Setting up MSGraph Webhook with HTTP Action in MicrosoftFlow

I've tweeted out several small tidbits of using Microsoft Flow's HTTP action to call the Microsoft Graph.

Hundreds of Graph APIs, dozens of Graph webhooks, one HTTP Action.

This little action continues to amaze me, so I'm putting several examples into this one blog post.

Four Techniques, One Action

  • Connect to Microsoft Graph with ONE HTTP Action 
  • Setting up Microsoft Graph Webhook Subscription
  • Paging
  • Retry Policy

One HTTP Action 

When we set Authentication to "Active Directory OAuth" - we can specify the Client ID / Client Secret in one HTTP action - so we don't need to make two separate calls first to Authenticate and get an access token, then call the flow we want and add the bearer header token.

This one action does it and asks no questions.

  • Tenant, Client ID and Client Secret are 3 strings. 
  • Authority should be set to
  • Audience (resource) should be set to

So yep, it's now easier to call any Microsoft Graph API from Flow than C#, PowerShell or JavaScript.

I'm in love with this, because this is way too amazing.


Note - this calls Flow via an App-Only Client ID.  If you are looking for delegate calls, you'll need to set up a Custom Connection swagger file.  Follow @skillriver


Microsoft Graph Webhook - a dozen new triggers

To set up webhook, we need to set up two Flows.  The First one is the subscriber.

The subscriber should be set up with a recurring 3 day schedule.

The notificationUrl is the HTTP Trigger URL of the second Flow.   

The expiry is 4229 minutes into the future from right now.  The maximum value is 4230 minutes.  If you go over the subscription call will fail.

On success, the subscription is set up and we are now listening to changes in our tenant's groups.

The Second one is the listener.

The listener needs to handle the validationToken that Microsoft Flow will call to test if your webservice follows the specs.

Read the trigger query string to pull out the validationToken.  if the value exists - then this is a set up call.  Respond immediately with text/plain 200 text.

Otherwise, we have a real call.  This is an event where our resource (in my case, I'm listening to Unified Groups being created and modified in my tenant) tells us something is happening.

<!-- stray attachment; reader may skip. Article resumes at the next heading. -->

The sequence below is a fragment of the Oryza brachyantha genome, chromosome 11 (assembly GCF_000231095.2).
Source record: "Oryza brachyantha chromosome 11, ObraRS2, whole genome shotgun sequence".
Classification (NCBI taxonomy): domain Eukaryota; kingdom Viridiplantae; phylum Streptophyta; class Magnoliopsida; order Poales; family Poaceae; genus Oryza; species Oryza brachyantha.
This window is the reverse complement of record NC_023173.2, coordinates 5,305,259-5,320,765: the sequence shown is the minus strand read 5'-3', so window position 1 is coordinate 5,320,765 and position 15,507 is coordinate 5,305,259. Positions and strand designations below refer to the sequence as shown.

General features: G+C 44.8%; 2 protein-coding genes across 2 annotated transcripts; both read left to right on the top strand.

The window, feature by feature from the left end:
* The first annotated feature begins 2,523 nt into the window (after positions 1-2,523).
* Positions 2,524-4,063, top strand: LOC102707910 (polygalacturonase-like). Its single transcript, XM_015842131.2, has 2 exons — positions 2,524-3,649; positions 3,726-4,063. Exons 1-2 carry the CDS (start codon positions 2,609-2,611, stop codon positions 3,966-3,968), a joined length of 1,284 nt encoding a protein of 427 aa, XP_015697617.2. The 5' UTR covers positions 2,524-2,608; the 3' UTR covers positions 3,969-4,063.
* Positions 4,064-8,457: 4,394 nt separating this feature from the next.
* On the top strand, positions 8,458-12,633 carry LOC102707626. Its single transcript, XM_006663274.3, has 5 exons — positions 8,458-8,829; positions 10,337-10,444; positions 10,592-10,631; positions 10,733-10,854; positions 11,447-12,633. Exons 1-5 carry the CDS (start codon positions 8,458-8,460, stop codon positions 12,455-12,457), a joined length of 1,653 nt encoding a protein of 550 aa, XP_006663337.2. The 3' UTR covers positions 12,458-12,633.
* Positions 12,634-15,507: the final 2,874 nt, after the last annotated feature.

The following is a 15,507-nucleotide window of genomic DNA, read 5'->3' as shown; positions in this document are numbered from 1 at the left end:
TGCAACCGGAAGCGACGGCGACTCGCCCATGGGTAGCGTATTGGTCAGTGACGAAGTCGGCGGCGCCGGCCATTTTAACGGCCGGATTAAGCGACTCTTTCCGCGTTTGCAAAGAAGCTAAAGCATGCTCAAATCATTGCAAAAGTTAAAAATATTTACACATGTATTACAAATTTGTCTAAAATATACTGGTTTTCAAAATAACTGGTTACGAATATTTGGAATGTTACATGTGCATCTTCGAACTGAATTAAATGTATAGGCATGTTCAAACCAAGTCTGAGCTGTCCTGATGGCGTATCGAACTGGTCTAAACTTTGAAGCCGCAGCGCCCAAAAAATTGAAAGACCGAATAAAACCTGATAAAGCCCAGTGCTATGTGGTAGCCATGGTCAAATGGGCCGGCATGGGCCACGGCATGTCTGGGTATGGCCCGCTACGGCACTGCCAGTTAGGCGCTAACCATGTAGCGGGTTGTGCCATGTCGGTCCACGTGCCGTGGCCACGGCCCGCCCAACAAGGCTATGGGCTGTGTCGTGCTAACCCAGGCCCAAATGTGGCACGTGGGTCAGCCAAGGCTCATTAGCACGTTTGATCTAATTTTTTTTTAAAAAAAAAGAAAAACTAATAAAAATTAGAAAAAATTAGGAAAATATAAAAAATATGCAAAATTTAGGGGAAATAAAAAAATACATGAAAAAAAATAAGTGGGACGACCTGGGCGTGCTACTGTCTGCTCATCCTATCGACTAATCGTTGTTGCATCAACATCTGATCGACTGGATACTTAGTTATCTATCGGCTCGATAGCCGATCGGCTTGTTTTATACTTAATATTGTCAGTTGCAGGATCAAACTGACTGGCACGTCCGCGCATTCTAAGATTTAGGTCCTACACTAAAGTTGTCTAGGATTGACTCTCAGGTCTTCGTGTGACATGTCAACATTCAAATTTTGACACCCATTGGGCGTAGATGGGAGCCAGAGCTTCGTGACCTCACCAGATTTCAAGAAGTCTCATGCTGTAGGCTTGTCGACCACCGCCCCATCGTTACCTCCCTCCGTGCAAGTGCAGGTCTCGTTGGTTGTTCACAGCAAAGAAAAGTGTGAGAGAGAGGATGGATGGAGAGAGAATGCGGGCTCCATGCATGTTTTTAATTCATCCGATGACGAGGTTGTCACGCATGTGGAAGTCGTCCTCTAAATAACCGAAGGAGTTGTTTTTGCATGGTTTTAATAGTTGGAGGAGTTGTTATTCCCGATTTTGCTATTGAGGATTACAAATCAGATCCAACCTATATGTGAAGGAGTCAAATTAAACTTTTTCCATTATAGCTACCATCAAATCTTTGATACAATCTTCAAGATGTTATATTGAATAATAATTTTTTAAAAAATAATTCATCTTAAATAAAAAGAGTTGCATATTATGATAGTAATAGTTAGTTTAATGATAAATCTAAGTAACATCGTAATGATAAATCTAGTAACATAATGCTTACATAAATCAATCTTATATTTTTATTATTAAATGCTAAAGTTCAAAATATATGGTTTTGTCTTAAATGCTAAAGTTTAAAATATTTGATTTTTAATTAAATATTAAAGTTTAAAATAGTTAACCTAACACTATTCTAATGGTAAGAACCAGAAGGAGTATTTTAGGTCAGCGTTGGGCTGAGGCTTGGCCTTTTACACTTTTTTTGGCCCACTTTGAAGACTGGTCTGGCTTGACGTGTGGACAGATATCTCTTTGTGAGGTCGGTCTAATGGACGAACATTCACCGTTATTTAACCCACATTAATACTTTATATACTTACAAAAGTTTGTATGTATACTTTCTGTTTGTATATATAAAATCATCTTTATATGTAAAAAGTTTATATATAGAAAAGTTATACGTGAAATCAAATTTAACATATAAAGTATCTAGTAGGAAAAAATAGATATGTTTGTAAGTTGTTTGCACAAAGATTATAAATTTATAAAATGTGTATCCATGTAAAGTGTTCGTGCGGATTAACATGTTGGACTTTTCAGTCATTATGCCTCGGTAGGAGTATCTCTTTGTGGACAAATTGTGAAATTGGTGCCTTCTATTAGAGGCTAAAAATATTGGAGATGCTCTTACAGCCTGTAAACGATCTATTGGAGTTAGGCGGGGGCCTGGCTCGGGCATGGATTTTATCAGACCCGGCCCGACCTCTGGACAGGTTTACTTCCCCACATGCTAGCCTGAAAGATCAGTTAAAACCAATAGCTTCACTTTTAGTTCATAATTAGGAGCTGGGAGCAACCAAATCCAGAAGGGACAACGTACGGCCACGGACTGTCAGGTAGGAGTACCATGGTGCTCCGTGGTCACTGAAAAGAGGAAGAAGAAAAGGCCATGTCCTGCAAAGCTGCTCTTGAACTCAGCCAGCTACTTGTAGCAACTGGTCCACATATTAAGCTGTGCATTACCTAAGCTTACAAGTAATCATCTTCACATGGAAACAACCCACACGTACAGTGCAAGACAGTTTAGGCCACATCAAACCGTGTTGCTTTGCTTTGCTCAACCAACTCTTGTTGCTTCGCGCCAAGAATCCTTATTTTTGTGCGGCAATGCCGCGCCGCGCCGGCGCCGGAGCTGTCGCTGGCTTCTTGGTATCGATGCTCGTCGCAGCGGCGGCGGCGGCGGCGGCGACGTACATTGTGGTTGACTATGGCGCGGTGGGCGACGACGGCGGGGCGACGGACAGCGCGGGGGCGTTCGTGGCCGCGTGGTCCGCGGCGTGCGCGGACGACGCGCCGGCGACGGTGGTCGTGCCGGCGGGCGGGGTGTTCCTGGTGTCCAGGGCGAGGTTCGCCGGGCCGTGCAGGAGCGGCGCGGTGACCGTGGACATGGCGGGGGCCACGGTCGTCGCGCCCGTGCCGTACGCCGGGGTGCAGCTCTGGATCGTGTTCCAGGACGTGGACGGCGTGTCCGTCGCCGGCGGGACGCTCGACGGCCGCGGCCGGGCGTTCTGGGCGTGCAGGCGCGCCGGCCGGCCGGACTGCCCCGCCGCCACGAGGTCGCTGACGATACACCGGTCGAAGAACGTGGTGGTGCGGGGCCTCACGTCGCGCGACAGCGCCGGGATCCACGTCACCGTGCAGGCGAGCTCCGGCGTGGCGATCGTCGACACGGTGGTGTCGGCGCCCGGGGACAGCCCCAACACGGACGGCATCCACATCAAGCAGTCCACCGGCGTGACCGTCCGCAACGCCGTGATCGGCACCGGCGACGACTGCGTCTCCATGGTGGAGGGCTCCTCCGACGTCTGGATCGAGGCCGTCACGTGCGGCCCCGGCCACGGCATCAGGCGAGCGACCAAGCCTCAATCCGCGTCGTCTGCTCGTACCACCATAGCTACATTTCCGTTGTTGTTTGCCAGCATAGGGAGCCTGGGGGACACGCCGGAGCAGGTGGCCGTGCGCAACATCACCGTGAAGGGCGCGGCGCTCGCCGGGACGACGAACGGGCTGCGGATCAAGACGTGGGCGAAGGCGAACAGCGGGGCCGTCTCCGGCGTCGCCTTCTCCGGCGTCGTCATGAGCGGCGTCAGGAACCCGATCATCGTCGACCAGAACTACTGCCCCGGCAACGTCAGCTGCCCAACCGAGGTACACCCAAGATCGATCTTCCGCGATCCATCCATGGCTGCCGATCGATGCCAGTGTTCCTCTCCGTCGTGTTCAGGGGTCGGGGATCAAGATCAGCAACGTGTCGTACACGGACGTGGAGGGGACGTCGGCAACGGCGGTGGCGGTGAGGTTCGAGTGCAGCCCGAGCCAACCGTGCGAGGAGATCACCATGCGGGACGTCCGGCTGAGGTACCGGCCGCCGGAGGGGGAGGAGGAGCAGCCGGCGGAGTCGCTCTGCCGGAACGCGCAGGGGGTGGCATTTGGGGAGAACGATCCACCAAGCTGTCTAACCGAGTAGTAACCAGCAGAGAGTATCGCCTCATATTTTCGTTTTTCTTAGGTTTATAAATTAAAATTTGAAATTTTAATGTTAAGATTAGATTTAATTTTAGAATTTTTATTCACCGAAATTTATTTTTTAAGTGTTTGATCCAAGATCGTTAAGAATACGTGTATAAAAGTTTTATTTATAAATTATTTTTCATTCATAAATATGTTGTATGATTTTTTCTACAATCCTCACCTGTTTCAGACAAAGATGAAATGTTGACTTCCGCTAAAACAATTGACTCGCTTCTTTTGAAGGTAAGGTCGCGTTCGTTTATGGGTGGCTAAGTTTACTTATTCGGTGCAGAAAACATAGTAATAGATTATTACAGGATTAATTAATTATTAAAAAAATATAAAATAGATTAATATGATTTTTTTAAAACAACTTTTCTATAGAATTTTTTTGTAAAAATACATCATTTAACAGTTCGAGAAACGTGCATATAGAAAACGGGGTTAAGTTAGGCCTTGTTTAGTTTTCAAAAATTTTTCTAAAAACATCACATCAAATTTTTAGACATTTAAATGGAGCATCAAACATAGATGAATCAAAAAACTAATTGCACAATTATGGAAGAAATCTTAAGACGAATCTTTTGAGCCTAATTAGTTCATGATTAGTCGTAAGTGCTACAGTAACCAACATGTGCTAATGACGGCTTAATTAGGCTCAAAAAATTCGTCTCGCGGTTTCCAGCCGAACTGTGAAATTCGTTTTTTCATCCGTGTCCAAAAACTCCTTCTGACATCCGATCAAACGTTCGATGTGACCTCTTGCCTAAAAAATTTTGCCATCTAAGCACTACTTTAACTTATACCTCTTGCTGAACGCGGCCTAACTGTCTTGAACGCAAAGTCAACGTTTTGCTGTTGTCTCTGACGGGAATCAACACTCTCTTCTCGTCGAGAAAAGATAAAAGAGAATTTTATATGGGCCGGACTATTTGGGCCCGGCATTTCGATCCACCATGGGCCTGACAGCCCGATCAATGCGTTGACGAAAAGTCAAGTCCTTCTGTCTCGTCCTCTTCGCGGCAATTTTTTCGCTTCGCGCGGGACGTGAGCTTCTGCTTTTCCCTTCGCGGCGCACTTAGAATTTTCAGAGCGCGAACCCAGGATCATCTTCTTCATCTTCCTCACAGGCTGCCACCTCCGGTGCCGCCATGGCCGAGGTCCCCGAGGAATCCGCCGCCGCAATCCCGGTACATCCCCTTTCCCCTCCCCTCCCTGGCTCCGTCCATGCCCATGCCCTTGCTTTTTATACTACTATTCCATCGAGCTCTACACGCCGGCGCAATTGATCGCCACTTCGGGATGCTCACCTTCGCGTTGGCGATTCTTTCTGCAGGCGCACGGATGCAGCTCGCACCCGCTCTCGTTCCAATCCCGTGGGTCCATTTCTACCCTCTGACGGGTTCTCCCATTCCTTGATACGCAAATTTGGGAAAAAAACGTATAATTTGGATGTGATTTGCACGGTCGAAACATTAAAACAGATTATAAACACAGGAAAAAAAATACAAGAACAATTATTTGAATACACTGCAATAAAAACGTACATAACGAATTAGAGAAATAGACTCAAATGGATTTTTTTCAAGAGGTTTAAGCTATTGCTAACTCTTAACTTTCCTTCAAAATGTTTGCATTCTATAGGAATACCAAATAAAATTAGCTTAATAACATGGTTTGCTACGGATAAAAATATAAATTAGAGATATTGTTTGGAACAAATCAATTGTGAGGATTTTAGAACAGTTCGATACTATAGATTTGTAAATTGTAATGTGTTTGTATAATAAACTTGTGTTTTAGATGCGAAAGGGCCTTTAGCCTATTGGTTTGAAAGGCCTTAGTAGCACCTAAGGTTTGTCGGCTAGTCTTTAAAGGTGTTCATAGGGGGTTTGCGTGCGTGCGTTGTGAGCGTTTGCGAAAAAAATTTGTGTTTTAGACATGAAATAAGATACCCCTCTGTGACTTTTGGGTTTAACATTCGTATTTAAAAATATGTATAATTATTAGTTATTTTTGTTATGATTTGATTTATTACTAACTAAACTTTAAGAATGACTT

I call another Flow to start dealing with the change.  The other Flow does not return a response.  So the HTTP action can happen quickly as a trigger, and I can return 202 accept response to Microsoft Graph quickly.


This is the message sent from Microsoft Graph to Flow to tell me I've got a new Group created in my tenant.

Episode III in my blog series on Group Management with Flow will cover the webhook in more detail, combining it with a delta query and figuring out what changed.



It turns out HTTP Pagination is baked in too.

To set this up - first set a $top in the Microsoft Graph call to artificially limit the number of rows returned.

This will also return a $nextLink

Flip to the Settings for the HTTP action by clicking on ...
This lets you turn on Pagination and it will accept up to 5000 items.

The result is that the HTTP action will follow next page links automatically, and return you the entire array of the paged data concatenated together.

Magic.  Still one action.

Retry Policy

When calling HTTP (or other ApiConnections, like SharePoint) the default policy of retry 4 times exponentially means that if your action is going to fail, it will fail four times.

When building a Flow and you want it to fail fast - set the Retry Policy to None.

This is useful for calling AzureFunctions as well.  AzureFunction through host.json lets us control de-queuing speed and concurrency, but that requires you to use a Queue trigger.  When we use HTTP action from Flow - we control the retry / ease off policy through this setting.  In this use case, Flow is the orchestrater.



Calling Microsoft Graph directly with as simple as 1 HTTP request action means that a lot of slightly-more complex task of authenticating, then getting an access token, then calling MSGraph with bearer header becomes a whole lot easier.

And as steps get simpler, we can do a whole lot more.